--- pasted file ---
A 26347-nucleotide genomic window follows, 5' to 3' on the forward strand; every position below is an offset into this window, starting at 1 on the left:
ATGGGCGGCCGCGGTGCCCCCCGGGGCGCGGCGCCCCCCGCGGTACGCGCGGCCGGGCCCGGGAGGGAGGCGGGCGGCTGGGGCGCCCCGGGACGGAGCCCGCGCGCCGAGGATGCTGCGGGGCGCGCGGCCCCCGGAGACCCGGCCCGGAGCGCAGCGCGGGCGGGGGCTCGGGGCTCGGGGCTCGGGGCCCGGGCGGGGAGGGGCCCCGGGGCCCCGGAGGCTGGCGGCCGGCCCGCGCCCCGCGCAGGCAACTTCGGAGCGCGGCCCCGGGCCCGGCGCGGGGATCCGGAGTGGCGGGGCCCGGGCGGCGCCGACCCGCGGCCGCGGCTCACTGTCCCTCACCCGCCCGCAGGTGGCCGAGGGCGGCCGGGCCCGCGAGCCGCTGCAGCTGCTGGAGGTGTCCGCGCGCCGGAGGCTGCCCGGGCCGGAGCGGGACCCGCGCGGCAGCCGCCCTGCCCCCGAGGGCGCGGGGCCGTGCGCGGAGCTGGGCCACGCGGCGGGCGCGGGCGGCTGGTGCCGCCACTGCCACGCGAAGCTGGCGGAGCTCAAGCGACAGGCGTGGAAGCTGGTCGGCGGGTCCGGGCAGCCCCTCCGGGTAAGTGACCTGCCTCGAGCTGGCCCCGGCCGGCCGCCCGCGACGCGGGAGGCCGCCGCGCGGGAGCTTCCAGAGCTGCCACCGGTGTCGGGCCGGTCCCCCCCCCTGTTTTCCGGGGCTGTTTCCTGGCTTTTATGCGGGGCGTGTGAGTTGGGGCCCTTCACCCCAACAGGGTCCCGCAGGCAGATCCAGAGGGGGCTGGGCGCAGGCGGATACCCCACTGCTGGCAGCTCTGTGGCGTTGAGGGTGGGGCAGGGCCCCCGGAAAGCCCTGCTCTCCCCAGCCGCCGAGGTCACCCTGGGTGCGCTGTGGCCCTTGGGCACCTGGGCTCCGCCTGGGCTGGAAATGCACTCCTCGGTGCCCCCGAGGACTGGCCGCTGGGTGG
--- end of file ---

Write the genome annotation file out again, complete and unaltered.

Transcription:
A 26347-nucleotide genomic window follows, 5' to 3' on the forward strand; every position below is an offset into this window, starting at 1 on the left:
ATGGGCGGCCGCGGTGCCCCCCGGGGCGCGGCGCCCCCCGCGGTACGCGCGGCCGGGCCCGGGAGGGAGGCGGGCGGCTGGGGCGCCCCGGGACGGAGCCCGCGCGCCGAGGATGCTGCGGGGCGCGCGGCCCCCGGAGACCCGGCCCGGAGCGCAGCGCGGGCGGGGGCTCGGGGCTCGGGGCTCGGGGCCCGGGCGGGGAGGGGCCCCGGGGCCCCGGAGGCTGGCGGCCGGCCCGCGCCCCGCGCAGGCAACTTCGGAGCGCGGCCCCGGGCCCGGCGCGGGGATCCGGAGTGGCGGGGCCCGGGCGGCGCCGACCCGCGGCCGCGGCTCACTGTCCCTCACCCGCCCGCAGGTGGCCGAGGGCGGCCGGGCCCGCGAGCCGCTGCAGCTGCTGGAGGTGTCCGCGCGCCGGAGGCTGCCCGGGCCGGAGCGGGACCCGCGCGGCAGCCGCCCTGCCCCCGAGGGCGCGGGGCCGTGCGCGGAGCTGGGCCACGCGGCGGGCGCGGGCGGCTGGTGCCGCCACTGCCACGCGAAGCTGGCGGAGCTCAAGCGACAGGCGTGGAAGCTGGTCGGCGGGTCCGGGCAGCCCCTCCGGGTAAGTGACCTGCCTCGAGCTGGCCCCGGCCGGCCGCCCGCGACGCGGGAGGCCGCCGCGCGGGAGCTTCCAGAGCTGCCACCGGTGTCGGGCCGGTCCCCCCCCCTGTTTTCCGGGGCTGTTTCCTGGCTTTTATGCGGGGCGTGTGAGTTGGGGCCCTTCACCCCAACAGGGTCCCGCAGGCAGATCCAGAGGGGGCTGGGCGCAGGCGGATACCCCACTGCTGGCAGCTCTGTGGCGTTGAGGGTGGGGCAGGGCCCCCGGAAAGCCCTGCTCTCCCCAGCCGCCGAGGTCACCCTGGGTGCGCTGTGGCCCTTGGGCACCTGGGCTCCGCCTGGGCTGGAAATGCACTCCTCGGTGCCCCCGAGGACTGGCCGCTGGGTGG